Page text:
What is Chorioamnionitis?

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  • Written By: Mary McMahon
  • Edited By: O. Wallace
  • Last Modified Date: 31 October 2018
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Chorioamnionitis is a complication of pregnancy in which the membranes which surround the fetus become infected. This condition most commonly occurs during prolonged labor, when bacteria have an opportunity to move up the vagina and into the uterus. Bacteria in and around the rectum can also contribute to the development of chorioamnionitis.

This complication of pregnancy is characterized by the appearance of a fever in the mother, and uterine tenderness when this area is palpated. If the mother has had a history of bacterial infection, this may be another indicator, as she may be at risk of passing an infection on to the fetus. The treatment for chorioamnionitis is antibiotics to fight the infection, along with rapid delivery of the baby to head off further complications.

This complication of pregnancy involves both the chorion, the outer membrane which surrounds the fetus, and the amnion, the inner membrane which encloses the amniotic fluid. If there is doubt that chorioamnionitis is occurring, examination of a sample of the membranes under a microscope will reveal clear evidence of bacterial infection. However, waiting for such examination is usually not recommended; since this infection often occurs as a result of long labor, it's clear that the baby is coming out anyway, so an obstetrician may simply go ahead and deliver, rather than waiting for confirmation.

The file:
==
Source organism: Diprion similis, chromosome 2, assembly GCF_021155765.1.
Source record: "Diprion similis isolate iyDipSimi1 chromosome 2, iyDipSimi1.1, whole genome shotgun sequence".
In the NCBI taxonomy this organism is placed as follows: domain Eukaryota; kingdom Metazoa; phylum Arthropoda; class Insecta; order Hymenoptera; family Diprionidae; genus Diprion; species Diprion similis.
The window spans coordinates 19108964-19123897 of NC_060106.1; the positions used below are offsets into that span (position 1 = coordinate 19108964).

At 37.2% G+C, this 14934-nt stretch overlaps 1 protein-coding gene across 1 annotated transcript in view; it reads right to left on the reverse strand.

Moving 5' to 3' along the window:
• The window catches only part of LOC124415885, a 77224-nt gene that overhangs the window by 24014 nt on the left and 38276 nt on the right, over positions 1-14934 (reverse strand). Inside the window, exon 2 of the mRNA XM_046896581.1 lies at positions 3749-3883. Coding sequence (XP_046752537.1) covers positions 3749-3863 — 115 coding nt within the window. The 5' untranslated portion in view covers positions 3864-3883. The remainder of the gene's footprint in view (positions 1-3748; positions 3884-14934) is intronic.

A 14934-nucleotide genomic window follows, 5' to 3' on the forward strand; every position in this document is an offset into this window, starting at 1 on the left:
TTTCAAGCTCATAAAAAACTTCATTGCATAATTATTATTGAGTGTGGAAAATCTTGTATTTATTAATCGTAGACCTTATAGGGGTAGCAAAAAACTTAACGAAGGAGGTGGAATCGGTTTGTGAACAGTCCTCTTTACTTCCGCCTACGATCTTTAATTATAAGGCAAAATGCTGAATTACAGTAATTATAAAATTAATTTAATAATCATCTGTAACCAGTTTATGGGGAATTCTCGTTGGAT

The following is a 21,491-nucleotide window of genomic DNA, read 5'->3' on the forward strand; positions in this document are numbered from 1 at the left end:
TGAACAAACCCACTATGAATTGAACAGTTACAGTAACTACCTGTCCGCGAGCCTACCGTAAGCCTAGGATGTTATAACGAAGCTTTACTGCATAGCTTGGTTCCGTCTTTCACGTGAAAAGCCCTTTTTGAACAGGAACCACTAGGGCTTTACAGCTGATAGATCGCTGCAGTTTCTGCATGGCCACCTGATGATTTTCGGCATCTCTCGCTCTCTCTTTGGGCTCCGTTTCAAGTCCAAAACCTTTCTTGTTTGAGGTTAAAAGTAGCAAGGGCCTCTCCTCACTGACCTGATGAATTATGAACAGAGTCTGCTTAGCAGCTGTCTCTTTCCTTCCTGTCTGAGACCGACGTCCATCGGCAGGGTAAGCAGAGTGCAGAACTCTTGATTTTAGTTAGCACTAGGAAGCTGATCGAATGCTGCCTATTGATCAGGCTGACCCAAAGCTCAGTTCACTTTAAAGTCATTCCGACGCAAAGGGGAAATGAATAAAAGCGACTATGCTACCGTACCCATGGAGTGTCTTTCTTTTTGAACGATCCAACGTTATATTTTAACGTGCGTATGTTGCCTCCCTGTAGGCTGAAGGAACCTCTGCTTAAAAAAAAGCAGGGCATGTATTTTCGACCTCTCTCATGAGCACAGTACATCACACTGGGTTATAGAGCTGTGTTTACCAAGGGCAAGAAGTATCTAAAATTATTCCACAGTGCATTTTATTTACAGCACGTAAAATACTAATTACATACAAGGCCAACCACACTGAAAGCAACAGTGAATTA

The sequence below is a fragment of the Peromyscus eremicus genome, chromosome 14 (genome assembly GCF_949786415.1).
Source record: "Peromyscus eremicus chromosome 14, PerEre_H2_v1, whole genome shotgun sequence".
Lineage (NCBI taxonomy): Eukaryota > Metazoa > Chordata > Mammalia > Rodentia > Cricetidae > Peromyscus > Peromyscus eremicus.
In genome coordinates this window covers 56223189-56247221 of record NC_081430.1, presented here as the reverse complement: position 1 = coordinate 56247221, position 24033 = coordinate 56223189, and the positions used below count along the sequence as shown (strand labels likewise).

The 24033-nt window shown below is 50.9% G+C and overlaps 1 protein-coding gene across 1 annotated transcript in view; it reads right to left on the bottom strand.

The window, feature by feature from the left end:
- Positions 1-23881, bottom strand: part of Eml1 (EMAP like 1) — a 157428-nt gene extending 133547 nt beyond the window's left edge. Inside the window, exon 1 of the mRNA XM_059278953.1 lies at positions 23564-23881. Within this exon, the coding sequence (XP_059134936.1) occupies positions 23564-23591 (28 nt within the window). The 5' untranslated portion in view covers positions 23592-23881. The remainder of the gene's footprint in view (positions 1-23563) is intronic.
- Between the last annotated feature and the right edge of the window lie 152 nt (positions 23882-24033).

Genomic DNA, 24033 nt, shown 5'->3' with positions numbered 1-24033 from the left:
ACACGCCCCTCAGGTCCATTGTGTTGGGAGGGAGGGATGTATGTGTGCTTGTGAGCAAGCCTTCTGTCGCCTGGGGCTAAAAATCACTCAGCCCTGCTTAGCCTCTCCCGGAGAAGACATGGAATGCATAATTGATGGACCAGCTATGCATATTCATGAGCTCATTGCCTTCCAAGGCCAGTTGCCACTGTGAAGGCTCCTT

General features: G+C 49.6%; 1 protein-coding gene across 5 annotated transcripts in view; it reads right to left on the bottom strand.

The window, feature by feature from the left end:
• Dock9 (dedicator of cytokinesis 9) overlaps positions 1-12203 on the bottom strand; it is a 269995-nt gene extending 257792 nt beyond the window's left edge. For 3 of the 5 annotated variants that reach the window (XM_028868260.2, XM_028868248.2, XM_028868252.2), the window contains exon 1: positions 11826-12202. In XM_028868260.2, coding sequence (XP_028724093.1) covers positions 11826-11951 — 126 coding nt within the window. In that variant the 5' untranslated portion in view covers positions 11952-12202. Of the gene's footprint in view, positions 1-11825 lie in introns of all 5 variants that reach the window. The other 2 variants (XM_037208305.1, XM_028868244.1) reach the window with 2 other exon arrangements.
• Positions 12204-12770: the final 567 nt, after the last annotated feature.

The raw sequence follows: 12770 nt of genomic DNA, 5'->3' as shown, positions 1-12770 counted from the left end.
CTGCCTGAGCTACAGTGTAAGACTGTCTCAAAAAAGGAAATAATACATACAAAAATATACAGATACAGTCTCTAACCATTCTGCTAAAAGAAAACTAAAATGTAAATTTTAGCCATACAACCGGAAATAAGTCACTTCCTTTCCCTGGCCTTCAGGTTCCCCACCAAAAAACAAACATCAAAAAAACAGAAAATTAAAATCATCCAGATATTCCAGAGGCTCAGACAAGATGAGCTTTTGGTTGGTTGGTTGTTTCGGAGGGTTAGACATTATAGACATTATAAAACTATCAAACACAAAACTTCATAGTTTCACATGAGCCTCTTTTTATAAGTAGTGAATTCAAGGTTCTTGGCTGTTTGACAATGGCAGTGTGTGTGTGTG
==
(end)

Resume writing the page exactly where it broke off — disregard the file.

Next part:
It is possible to deliver vaginally with chorioamnionitis, with some careful monitoring by obstetric personnel such as doctors, midwives, and nurses. However, if labor persists for too long, a doctor may recommend a c-section, in the interests of getting the baby out quickly, before further complications emerge. Mothers who would prefer to deliver vaginally if possible should discuss the potential for complications such as chorioamnionitis with their obstetricians before labor begins, to talk about various options and plans of action which can be taken. Planning ahead will reduce stress if an obstetrical complication occurs during labor.

Because of the risk of chorioamnionitis, doctors usually like to know when the membranes have ruptured, to have an idea of how long a woman has been laboring, and how high the risk of infection may be. People working with a mother during her delivery are also careful about washing their hands to avoid introducing bacteria to the birthing canal, and they monitor the mother's temperature and general health for any signs of complications which may be causing distress to the laboring mother or the baby.



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